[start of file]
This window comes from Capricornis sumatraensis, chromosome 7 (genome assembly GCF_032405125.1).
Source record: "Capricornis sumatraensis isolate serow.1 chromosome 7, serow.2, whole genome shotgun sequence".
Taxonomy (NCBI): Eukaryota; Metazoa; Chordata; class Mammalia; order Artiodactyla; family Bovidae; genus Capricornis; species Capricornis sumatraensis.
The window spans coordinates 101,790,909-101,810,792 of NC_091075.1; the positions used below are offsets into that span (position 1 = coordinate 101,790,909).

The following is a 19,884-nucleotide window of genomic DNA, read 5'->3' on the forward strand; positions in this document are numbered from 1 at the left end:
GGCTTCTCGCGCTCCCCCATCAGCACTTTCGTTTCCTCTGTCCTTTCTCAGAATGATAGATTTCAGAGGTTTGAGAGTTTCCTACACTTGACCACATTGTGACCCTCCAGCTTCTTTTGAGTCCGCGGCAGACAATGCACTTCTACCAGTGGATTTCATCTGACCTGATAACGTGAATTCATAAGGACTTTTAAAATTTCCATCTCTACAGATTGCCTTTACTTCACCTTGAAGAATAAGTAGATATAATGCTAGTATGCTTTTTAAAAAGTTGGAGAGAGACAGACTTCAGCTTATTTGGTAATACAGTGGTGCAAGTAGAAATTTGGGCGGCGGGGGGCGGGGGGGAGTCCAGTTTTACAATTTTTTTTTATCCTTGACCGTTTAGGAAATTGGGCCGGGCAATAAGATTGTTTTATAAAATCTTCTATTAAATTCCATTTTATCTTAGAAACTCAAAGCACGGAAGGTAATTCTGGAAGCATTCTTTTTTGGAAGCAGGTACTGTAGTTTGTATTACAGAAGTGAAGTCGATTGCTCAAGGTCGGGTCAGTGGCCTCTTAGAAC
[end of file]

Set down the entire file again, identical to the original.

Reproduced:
This window comes from Capricornis sumatraensis, chromosome 7 (genome assembly GCF_032405125.1).
Source record: "Capricornis sumatraensis isolate serow.1 chromosome 7, serow.2, whole genome shotgun sequence".
Taxonomy (NCBI): Eukaryota; Metazoa; Chordata; class Mammalia; order Artiodactyla; family Bovidae; genus Capricornis; species Capricornis sumatraensis.
The window spans coordinates 101,790,909-101,810,792 of NC_091075.1; the positions used below are offsets into that span (position 1 = coordinate 101,790,909).

The following is a 19,884-nucleotide window of genomic DNA, read 5'->3' on the forward strand; positions in this document are numbered from 1 at the left end:
GGCTTCTCGCGCTCCCCCATCAGCACTTTCGTTTCCTCTGTCCTTTCTCAGAATGATAGATTTCAGAGGTTTGAGAGTTTCCTACACTTGACCACATTGTGACCCTCCAGCTTCTTTTGAGTCCGCGGCAGACAATGCACTTCTACCAGTGGATTTCATCTGACCTGATAACGTGAATTCATAAGGACTTTTAAAATTTCCATCTCTACAGATTGCCTTTACTTCACCTTGAAGAATAAGTAGATATAATGCTAGTATGCTTTTTAAAAAGTTGGAGAGAGACAGACTTCAGCTTATTTGGTAATACAGTGGTGCAAGTAGAAATTTGGGCGGCGGGGGGCGGGGGGGAGTCCAGTTTTACAATTTTTTTTTATCCTTGACCGTTTAGGAAATTGGGCCGGGCAATAAGATTGTTTTATAAAATCTTCTATTAAATTCCATTTTATCTTAGAAACTCAAAGCACGGAAGGTAATTCTGGAAGCATTCTTTTTTGGAAGCAGGTACTGTAGTTTGTATTACAGAAGTGAAGTCGATTGCTCAAGGTCGGGTCAGTGGCCTCTTAGAAC